Epidemiology formed the basis of ‘the Barker hypothesis’, the concept of ‘developmental programming’ and today’s discipline of the Developmental Origins of Health and Disease (DOHaD). Animal experimentation provided proof of the underlying concepts, and continues to generate knowledge of underlying mechanisms. Interventions in humans, based on DOHaD principles, will be informed by experiments in animals. As knowledge in this discipline has accumulated, from studies of humans and other animals, the complexity of interactions between genome, environment and epigenetics, has been revealed. The vast nature of programming stimuli and breadth of effects is becoming known. As a result of our accumulating knowledge we now appreciate the impact of many variables that contribute to programmed outcomes. To guide further animal research in this field, the Australia and New Zealand DOHaD society (ANZ DOHaD) Animals Models of DOHaD Research Working Group convened at the 2nd Annual ANZ DOHaD Congress in Melbourne, Australia in April 2015. This review summarizes the contributions of animal research to the understanding of DOHaD, and makes recommendations for the design and conduct of animal experiments to maximize relevance, reproducibility and translation of knowledge into improving health and well-being.
The evidence underpinning the developmental origins of health and disease (DOHaD) is overwhelming. As the emphasis shifts more towards interventions and the translational strategies for disease prevention, it is important to capitalize on collaboration and knowledge sharing to maximize opportunities for discovery and replication. DOHaD meetings are facilitating this interaction. However, strategies to perpetuate focussed discussions and collaborations around and between conferences are more likely to facilitate the development of DOHaD research. For this reason, the DOHaD Society of Australia and New Zealand (DOHaD ANZ) has initiated themed Working Groups, which convened at the 2014–2015 conferences. This report introduces the DOHaD ANZ Working Groups and summarizes their plans and activities. One of the first Working Groups to form was the ActEarly birth cohort group, which is moving towards more translational goals. Reflecting growing emphasis on the impact of early life biodiversity – even before birth – we also have a Working Group titled Infection, inflammation and the microbiome. We have several Working Groups exploring other major non-cancerous disease outcomes over the lifespan, including Brain, behaviour and development and Obesity, cardiovascular and metabolic health. The Epigenetics and Animal Models Working Groups cut across all these areas and seeks to ensure interaction between researchers. Finally, we have a group focussed on ‘Translation, policy and communication’ which focusses on how we can best take the evidence we produce into the community to effect change. By coordinating and perpetuating DOHaD discussions in this way we aim to enhance DOHaD research in our region.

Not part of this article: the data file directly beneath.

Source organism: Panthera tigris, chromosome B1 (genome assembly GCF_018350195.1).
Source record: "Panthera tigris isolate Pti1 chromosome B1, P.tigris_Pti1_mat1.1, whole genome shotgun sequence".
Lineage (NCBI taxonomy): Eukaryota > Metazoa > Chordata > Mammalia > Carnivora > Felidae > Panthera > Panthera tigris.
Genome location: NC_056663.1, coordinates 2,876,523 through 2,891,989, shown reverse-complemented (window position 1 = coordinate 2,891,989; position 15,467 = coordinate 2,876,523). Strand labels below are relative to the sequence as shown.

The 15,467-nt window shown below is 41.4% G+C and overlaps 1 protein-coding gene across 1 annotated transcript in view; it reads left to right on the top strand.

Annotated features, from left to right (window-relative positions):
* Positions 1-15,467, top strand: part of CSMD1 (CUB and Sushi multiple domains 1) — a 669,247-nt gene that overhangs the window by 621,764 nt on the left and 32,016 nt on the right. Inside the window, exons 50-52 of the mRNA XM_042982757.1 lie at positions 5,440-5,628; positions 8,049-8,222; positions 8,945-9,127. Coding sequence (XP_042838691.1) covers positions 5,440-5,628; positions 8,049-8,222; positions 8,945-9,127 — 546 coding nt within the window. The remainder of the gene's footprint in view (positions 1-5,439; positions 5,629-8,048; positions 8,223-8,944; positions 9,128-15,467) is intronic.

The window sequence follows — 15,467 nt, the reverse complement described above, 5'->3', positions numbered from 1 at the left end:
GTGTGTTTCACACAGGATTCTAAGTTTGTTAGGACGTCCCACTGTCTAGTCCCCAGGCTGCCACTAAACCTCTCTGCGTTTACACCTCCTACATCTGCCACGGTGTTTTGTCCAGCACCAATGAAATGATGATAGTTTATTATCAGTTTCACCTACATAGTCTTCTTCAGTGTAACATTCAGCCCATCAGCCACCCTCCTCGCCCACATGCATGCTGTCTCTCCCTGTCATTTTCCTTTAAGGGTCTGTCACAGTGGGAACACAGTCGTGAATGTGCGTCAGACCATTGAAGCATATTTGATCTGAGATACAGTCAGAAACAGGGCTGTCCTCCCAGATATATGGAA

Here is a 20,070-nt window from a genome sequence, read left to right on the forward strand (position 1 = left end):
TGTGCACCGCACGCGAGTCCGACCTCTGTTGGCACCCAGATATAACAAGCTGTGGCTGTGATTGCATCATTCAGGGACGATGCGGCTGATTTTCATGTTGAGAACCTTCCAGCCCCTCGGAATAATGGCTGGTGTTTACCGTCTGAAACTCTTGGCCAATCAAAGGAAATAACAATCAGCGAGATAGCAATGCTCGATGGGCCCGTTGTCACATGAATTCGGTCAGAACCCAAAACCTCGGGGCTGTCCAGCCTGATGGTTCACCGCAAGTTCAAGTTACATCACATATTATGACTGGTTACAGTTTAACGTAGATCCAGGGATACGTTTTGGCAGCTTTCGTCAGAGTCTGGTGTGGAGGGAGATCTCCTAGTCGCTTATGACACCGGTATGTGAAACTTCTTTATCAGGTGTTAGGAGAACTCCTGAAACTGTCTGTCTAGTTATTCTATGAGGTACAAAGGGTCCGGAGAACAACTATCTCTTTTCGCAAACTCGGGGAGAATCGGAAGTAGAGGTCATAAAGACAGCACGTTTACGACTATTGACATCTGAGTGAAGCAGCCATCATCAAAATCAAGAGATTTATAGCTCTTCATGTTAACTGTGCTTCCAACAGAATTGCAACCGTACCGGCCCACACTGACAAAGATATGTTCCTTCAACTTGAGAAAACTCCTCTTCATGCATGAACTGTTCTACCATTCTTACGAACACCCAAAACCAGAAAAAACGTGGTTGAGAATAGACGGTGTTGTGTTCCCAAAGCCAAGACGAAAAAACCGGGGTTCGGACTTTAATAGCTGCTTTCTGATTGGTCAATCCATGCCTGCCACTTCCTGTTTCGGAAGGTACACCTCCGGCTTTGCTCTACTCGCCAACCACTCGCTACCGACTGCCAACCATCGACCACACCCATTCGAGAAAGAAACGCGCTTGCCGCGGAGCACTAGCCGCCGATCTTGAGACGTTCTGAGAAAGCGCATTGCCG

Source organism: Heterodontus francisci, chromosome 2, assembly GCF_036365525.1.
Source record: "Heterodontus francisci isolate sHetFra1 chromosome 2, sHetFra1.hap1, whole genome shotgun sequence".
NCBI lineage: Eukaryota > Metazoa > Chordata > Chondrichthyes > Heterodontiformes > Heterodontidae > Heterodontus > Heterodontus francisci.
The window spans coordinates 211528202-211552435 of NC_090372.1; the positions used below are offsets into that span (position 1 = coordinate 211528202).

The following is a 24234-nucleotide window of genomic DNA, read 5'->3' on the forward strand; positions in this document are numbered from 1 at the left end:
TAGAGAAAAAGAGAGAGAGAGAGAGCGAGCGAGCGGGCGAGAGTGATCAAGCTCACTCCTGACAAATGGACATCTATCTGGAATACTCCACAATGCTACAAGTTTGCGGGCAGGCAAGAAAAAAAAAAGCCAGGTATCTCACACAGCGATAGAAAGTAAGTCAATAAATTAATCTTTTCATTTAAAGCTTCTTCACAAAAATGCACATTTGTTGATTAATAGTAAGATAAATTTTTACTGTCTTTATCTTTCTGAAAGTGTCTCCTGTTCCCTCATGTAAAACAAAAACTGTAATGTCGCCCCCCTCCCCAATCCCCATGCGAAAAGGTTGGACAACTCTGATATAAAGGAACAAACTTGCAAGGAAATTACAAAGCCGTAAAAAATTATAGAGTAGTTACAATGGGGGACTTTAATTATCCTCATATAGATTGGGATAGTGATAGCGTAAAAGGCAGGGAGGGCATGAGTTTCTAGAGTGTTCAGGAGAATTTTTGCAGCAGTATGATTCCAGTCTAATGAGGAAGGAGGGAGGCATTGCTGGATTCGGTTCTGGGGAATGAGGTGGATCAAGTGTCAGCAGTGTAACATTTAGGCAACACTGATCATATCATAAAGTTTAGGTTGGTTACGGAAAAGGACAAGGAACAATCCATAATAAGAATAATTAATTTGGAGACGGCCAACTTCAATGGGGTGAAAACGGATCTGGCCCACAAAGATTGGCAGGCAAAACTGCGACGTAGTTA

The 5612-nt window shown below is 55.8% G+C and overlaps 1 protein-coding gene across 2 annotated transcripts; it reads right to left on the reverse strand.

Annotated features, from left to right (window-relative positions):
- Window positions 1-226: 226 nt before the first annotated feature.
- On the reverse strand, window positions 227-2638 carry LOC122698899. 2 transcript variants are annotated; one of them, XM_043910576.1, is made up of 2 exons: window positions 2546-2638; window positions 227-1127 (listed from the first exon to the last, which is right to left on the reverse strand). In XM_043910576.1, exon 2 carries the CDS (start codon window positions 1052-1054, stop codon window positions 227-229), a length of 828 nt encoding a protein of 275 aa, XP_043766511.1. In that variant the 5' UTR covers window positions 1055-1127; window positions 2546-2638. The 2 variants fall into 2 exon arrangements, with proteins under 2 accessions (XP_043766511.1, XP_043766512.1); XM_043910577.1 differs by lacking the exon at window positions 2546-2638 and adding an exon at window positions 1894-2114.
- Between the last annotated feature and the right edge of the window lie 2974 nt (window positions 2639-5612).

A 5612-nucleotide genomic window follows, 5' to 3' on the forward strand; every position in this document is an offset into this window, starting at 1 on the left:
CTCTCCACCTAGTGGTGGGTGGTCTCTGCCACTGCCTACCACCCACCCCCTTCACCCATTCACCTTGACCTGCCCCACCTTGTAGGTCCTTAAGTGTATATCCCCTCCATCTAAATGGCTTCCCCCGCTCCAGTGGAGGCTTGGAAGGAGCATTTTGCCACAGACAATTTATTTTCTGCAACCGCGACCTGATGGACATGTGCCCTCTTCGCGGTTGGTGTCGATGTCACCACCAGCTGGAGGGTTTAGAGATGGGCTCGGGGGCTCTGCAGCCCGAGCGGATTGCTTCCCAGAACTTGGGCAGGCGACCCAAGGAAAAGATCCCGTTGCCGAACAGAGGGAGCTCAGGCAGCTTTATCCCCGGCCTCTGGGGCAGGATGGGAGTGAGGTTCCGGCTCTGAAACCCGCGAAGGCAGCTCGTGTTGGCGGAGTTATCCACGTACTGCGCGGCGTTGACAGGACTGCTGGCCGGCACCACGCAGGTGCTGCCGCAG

While a timely conceptual innovation for the digital age, the “map” proposed by Bentley et al. would benefit from strengthening through the inclusion of a non–clock-time perspective. In this way, there could be new hypotheses developed which could be applied and tested relevant to more diverse societies, cultures, and individuals.
The French Revolution began with the astonishing events of 1789, but it has to be seen as an intense and profound process that changed and developed dramatically over the following decade and more. Its political and social experiments changed a great many aspects of French life, and these changes also had a major impact on all of France's neighbours, including Great Britain. The Revolution led to a bitter dispute across Europe about the French principles of ‘liberty, equality and fraternity’, and, because the French revolutionaries sought to export these principles to the rest of Europe, it helped to provoke a war that posed an enormous challenge to France and all its neighbours. The French Revolution and the French Revolutionary war were the most discussed issues in British politics and the British press. The Revolutionary debate of the 1790s in Britain had a profound influence on the political, religious and cultural life of the country, while the French war produced almost unprecedented economic and social strains, and forced Britain to make a huge military, naval and financial effort to counter French ambitions. For a great many Britons the 1790s were a decade of crisis that polarized British society into the friends and enemies of the French Revolutionary cause. To understand the nature of this crisis, we need to appreciate the ideological disputes in Britain about French Revolutionary principles, to explore how these disputes encouraged Britons to support or oppose these principles, and to examine how these disputes strengthened the party of government, and seriously undermined the opposition in Parliament.